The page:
Learn It: Sources of Energy
It is estimated that at current levels of usage, there is sufficient coal to last for about 300 years – but the world’s gas and oil supplies will run out around the middle of the 21st century. Hence there is a growing urgency in seeking new sources of energy, preferably renewable ones, and in promoting energy conservation.
Many of the world’s pollution problems result from man’s ever increasing demand for energy. The pollution of the air by motor vehicles and industry, the fear of “another Chernobyl” (where a very serious accident occurred in a nuclear power station in 1986), the problem of nuclear reprocessing, and the imminent shortage of the world’s reserves of fossil fuels are all symptoms of our desire for more sources of cheap energy.
Energy usage from different sources:
As is clear from this graph, most of the world's energy comes from fossil fuels - oil, coal, peat and natural gas. Because they were formed over millions of years, they cannot be reformed during a lifetime and are said to be non-renewable.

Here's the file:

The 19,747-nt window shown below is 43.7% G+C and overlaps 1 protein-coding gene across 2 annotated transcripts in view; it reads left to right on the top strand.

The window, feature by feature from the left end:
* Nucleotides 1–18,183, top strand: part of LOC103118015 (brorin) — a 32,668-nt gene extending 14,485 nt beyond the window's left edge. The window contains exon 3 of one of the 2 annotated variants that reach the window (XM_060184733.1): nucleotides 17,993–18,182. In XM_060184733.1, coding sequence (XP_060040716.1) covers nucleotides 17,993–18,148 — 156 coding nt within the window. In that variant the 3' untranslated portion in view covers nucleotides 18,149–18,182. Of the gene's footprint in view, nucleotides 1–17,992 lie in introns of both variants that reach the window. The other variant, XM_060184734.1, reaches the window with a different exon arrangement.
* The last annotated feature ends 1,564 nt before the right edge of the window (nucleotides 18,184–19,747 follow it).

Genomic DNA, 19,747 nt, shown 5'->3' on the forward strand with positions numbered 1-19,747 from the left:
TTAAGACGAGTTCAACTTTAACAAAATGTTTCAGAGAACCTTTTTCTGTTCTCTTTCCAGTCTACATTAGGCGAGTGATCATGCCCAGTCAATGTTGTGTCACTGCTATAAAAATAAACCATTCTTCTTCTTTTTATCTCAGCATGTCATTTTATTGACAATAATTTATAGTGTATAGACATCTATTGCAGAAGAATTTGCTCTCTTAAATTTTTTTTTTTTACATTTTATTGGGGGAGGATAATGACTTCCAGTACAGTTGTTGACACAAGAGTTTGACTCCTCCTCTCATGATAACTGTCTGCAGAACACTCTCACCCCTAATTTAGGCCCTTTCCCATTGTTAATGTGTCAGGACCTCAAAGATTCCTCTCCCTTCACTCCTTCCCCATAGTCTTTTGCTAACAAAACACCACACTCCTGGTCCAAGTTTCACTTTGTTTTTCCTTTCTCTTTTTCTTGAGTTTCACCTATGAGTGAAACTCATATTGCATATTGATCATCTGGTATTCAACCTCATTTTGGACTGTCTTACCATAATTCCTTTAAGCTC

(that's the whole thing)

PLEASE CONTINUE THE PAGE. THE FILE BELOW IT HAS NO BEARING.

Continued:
Renewable sources of energy offer sustainable alternatives to our dependency on fossil fuels, a means of reducing harmful greenhouse emissions and opportunities to reduce our reliance on imported fuels.
Renewable energy from sources such as the wind, the sun, wood, waste and water are abundantly available in Ireland. Several renewable energy technologies are now commercially viable and capable of supplying clean, economical heat and power.
The term “renewable” usually refers to sources of energy that are continually renewable, such as the sun’s rays, wind, rainfall or tides, or those which can be replaced within a short time-span, such as biomass.
Next: Learn It - Forms of Renewable Energy